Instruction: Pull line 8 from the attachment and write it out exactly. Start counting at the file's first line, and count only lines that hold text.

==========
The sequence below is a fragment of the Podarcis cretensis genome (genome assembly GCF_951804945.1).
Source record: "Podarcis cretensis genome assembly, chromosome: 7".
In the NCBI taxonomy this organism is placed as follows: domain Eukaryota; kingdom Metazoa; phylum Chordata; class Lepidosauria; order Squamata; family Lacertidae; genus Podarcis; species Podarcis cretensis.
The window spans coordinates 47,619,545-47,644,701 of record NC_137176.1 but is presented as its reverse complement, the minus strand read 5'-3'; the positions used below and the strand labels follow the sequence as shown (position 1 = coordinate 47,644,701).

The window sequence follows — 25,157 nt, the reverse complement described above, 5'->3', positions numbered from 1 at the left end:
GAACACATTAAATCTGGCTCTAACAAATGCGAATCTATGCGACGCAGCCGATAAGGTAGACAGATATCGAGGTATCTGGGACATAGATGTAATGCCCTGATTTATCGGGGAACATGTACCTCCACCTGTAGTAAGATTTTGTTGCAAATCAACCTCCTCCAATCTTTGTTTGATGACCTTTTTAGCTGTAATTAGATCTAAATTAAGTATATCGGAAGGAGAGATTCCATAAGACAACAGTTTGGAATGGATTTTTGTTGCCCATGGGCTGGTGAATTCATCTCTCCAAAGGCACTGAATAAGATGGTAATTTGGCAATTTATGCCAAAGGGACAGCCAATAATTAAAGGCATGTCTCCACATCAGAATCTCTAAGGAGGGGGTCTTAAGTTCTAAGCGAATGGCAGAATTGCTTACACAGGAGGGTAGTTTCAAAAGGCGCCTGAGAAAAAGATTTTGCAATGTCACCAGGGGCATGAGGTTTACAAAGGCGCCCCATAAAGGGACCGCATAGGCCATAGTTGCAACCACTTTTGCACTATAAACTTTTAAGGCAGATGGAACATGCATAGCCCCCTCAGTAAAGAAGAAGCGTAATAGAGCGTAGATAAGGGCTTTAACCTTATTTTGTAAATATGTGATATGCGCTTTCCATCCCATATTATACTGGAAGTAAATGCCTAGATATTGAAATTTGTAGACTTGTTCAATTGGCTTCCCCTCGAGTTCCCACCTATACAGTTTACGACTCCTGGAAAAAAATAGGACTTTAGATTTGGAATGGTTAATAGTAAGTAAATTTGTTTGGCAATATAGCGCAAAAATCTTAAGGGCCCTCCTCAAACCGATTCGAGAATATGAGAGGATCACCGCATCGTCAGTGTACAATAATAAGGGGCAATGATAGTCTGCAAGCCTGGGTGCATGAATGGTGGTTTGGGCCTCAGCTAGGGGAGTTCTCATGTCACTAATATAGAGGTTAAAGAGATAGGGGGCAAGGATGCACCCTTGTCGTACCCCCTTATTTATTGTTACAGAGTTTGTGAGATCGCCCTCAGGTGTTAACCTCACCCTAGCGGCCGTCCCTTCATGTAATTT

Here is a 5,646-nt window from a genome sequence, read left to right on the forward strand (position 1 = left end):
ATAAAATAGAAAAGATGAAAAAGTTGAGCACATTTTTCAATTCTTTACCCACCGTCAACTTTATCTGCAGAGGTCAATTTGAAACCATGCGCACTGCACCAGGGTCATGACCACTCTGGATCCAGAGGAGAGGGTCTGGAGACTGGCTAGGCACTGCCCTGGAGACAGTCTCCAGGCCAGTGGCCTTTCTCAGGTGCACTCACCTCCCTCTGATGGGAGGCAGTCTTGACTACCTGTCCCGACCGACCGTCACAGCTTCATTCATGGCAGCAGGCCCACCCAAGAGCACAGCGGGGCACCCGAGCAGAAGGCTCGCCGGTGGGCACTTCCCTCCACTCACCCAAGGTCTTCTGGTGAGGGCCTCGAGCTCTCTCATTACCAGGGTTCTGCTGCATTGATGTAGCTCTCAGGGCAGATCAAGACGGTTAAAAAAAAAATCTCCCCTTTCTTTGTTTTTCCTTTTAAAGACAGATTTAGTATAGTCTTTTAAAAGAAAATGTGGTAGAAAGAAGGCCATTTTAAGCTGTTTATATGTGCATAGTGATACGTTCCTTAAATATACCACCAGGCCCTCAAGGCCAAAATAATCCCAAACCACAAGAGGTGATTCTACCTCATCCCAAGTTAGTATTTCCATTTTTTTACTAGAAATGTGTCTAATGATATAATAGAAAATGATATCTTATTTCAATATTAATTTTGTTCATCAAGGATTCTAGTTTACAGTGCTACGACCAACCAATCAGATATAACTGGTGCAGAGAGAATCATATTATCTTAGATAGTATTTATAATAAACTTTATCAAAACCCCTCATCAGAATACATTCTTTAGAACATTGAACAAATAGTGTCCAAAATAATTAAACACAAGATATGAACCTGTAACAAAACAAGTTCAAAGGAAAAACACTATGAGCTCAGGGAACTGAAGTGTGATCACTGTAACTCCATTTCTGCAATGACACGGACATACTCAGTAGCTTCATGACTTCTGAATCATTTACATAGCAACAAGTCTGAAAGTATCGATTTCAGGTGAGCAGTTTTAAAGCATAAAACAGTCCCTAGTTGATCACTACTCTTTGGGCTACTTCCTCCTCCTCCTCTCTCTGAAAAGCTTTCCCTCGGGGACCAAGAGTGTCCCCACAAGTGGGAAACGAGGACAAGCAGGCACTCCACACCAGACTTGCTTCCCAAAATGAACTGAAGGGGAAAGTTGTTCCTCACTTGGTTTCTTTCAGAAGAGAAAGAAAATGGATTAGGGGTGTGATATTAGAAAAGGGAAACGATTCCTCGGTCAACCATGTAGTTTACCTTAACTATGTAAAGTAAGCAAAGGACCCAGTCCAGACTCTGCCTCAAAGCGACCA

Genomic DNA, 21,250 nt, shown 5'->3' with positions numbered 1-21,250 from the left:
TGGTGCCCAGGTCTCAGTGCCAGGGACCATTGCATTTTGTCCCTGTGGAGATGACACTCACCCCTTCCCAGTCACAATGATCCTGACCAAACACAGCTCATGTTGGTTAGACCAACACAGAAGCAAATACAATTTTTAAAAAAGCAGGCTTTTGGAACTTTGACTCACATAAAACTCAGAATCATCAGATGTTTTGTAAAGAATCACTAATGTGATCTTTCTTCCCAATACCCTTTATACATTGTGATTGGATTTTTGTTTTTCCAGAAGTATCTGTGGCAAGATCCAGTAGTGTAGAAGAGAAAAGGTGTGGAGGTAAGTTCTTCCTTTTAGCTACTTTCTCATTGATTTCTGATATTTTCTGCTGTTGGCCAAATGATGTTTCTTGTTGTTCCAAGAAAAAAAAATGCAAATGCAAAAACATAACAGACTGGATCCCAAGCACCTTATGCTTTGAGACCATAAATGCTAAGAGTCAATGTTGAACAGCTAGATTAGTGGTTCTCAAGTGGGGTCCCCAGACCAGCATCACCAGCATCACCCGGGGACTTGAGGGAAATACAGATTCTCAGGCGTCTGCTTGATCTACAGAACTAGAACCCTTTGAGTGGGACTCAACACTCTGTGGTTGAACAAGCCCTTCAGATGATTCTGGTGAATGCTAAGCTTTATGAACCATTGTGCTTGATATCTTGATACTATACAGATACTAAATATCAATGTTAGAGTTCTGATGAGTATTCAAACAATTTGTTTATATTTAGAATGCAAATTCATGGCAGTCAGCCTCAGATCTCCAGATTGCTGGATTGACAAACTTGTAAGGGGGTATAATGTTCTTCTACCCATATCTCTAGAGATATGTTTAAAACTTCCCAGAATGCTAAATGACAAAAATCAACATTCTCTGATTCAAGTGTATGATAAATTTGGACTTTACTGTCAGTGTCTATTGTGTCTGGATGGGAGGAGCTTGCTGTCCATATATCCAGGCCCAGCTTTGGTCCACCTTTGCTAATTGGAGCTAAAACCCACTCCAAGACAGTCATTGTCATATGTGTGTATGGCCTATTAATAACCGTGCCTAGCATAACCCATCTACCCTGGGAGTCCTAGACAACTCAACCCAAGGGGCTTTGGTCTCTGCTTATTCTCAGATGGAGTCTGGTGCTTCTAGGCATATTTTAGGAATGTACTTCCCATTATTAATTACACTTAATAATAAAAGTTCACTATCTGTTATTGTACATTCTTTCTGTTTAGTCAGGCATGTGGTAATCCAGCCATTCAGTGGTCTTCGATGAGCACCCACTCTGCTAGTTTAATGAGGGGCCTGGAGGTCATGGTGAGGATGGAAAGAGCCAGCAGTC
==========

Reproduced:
ATAAAATAGAAAAGATGAAAAAGTTGAGCACATTTTTCAATTCTTTACCCACCGTCAACTTTATCTGCAGAGGTCAATTTGAAACCATGCGCACTGCACCAGGGTCATGACCACTCTGGATCCAGAGGAGAGGGTCTGGAGACTGGCTAGGCACTGCCCTGGAGACAGTCTCCAGGCCAGTGGCCTTTCTCAGGTGCACTCACCTCCCTCTGATGGGAGGCAGTCTTGACTACCTGTCCCGACCGACCGTCACAGCTTCATTCATGGCAGCAGGCCCACCCAAGAGCACAGCGGGGCACCCGAGCAGAAGGCTCGCCGGTGGGCACTTCCCTCCACTCACCCAAGGTCTTCTGGTGAGGGCCTCGAGCTCTCTCATTACCAGGGTTCTGCTGCATTGATGTAGCTCTCAGGGCAGATCAAGACGGTTAAAAAAAAAATCTCCCCTTTCTTTGTTTTTCCTTTTAAAGACAGATTTAGTATAGTCTTTTAAAAGAAAATGTGGTAGAAAGAAGGCCATTTTAAGCTGTTTATATGTGCATAGTGATACGTTCCTTAAATATACCACCAGGCCCTCAAGGCCAAAATAATCCCAAACCACAAGAGGTGATTCTACCTCATCCCAAGTTAGTATTTCCATTTTTTTACTAGAAATGTGTCTAATGATATAATAGAAAATGATATCTTATTTCAATATTAATTTTGTTCATCAAGGATTCTAGTTTACAGTGCTACGACCAACCAATCAGATATAACTGGTGCAGAGAGAATCATATTATCTTAGATAGTATTTATAATAAACTTTATCAAAACCCCTCATCAGAATACATTCTTTAGAACATTGAACAAATAGTGTCCAAAATAATTAAACACAAGATATGAACCTGTAACAAAACAAGTTCAAAGGAAAAACACTATGAGCTCAGGGAACTGAAGTGTGATCACTGTAACTCCATTTCTGCAATGACACGGACATACTCAGTAGCTTCATGACTTCTGAATCATTTACATAGCAACAAGTCTGAAAGTATCGATTTCAGGTGAGCAGTTTTAAAGCATAAAACAGTCCCTAGTTGATCACTACTCTTTGGGCTACTTCCTCCTCCTCCTCTCTCTGAAAAGCTTTCCCTCGGGGACCAAGAGTGTCCCCACAAGTGGGAAACGAGGACAAGCAGGCACTCCACACCAGACTTGCTTCCCAAAATGAACTGAAGGGGAAAGTTGTTCCTCACTTGGTTTCTTTCAGAAGAGAAAGAAAATGGATTAGGGGTGTGATATTAGAAAAGGGAAACGATTCCTCGGTCAACCATGTAGTTTACCTTAACTATGTAAAGTAAGCAAAGGACCCAGTCCAGACTCTGCCTCAAAGCGACCA